One cool thing you notice with the Museum of the Moon is the fact you can see all of it! Just taking a little stroll around the park and voila, I could see the entire Moon! The far side, or the dark side if you’re a Pink Floyd fan, has been out of sight because our Moon is tidally locked with the Earth by their mutual gravity. The Moon spins and orbits the Earth in the same amount of time — a little less than a month. This keeps the same side facing us humans.
Many moongazers wanted to know where Apollo 11 astronauts landed. I would take out my green laser and show them. There were many conversations that weekend about the Moon. Some centered on Apollo and all the history, science, and politics about the race to the Moon. Others discussed various cultures and how they interpreted the Moon with their stories. We even tried to see faces and figures on the Moon. We talked mainly, though, about what the Moon means to us, using both art and science.
Imagine you’re a long-distance runner. You’re about to run a space race that’s 26.2 miles long: a marathon.
Imagine this marathon stretches from planet Earth to the edge of the universe. Where would you be after your first step? The Moon, Mars, Pluto? The answer is you would land outside our Milky Way galaxy! Billions of stars are already behind you. After 10 shorts steps, you would arrive at the Andromeda galaxy. From then on, it’s nothing but galaxies, each containing billions upon billions of stars. Finally, you arrive at the finish line, the Big Bang, the start of our expanding universe. Congratulations! Your mind just completed the cosmic marathon.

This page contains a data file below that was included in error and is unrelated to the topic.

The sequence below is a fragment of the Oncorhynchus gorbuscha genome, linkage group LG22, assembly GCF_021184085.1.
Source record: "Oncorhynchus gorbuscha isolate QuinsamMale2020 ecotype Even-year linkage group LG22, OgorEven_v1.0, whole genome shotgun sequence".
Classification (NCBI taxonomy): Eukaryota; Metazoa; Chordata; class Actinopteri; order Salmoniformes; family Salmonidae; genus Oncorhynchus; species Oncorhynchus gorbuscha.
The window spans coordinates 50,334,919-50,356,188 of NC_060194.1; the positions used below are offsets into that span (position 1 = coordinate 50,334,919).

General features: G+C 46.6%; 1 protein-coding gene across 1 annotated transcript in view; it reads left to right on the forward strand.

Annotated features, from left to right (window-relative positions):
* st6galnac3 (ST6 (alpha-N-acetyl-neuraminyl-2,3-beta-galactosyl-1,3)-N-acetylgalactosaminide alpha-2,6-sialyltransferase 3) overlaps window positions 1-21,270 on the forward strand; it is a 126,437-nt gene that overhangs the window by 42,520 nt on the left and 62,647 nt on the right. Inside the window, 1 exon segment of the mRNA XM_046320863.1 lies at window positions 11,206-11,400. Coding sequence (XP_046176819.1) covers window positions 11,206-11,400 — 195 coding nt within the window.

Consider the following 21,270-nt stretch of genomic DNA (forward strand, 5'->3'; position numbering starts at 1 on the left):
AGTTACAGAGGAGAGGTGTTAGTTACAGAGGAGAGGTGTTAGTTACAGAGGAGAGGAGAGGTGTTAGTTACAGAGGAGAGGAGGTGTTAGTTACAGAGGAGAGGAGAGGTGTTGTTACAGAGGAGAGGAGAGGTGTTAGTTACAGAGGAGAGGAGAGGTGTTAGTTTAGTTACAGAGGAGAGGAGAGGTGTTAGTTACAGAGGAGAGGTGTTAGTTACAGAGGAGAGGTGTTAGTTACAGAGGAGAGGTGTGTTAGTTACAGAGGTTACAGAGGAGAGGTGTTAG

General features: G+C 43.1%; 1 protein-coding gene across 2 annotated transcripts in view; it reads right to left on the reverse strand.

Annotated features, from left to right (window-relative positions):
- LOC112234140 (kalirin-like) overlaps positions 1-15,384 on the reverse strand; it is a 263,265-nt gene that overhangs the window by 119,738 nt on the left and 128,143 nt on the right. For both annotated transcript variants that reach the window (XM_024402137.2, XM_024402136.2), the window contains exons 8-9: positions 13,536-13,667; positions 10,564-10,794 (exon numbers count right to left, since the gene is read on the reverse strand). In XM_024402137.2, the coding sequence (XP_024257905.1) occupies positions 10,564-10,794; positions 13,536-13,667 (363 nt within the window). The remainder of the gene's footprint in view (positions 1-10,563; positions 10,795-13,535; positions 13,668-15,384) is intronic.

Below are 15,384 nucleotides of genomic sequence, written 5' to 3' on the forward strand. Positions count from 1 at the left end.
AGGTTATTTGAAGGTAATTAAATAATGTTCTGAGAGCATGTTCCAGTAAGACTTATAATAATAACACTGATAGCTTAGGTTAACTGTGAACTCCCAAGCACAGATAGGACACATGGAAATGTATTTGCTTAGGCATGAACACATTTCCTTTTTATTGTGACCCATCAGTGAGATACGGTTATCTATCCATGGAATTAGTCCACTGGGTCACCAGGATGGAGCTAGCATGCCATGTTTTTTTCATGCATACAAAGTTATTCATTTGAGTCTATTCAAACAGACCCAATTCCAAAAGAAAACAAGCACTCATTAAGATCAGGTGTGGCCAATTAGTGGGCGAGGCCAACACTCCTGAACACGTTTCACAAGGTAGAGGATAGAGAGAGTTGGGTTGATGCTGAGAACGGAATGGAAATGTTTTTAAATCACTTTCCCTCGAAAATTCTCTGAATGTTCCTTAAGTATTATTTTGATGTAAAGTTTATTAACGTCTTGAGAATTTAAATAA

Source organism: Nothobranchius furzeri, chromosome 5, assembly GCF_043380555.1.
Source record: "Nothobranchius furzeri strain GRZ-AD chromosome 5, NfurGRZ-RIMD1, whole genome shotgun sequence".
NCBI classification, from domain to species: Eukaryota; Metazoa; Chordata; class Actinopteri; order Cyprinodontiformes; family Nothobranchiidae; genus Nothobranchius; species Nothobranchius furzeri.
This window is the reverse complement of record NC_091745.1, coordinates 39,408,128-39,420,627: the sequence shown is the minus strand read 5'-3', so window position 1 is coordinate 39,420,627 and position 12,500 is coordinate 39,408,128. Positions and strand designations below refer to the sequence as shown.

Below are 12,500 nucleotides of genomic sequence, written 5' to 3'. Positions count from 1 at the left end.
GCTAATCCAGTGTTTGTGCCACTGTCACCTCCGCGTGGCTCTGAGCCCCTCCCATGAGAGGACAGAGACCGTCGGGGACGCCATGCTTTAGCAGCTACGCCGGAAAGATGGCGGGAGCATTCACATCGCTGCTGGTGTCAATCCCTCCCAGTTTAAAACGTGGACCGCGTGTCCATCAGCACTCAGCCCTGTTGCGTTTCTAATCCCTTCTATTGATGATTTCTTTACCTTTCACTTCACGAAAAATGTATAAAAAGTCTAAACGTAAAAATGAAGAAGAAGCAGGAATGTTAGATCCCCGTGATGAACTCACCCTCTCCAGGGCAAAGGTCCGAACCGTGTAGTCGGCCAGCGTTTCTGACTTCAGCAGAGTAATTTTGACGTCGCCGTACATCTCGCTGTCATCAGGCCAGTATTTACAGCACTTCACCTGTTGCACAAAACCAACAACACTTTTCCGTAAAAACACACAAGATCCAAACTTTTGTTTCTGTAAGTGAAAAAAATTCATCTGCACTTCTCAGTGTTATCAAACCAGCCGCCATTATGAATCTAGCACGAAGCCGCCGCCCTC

Of course the actual distances to deep space are mind-boggling compared to a puny marathon. They are so vast it’s very difficult to understand, some might say impossible. Our gigantic galaxy is really 100,000 light years wide. Converting that distance to miles is 6 quintillion miles! That’s a six with 18 zeroes after it. Yet, in our cosmic marathon, you traversed that expanse after your first footstep!
In truth, the Andromeda galaxy is 2.5 million light years away. In your mind marathon, you arrived here without breaking a sweat, 10 steps. Far into the future, people would arrive here even quicker. Due to mutual pull gravity, the Andromeda and Milky Way galaxies will collide one day. Ok, the estimated rendezvous is not for another four billion years. But by then, our Sun will be close to running out of its nuclear fuel. It will have expanded into a red giant star that has incinerated the Earth.
After Andromeda, the path back to the start of the universe is a steady stream of galaxies. As you jog by, who knows exactly what these immense star cities hold? Right now, we can detect their stars collectively and any crazy energetic happenings—things like a supermassive black hole or a blistering supernova. But one might wonder, do these galaxies contain planets? My answer is most definitely, though I don’t have any proof. Would some of these planets have life? No answers to that big question (so far).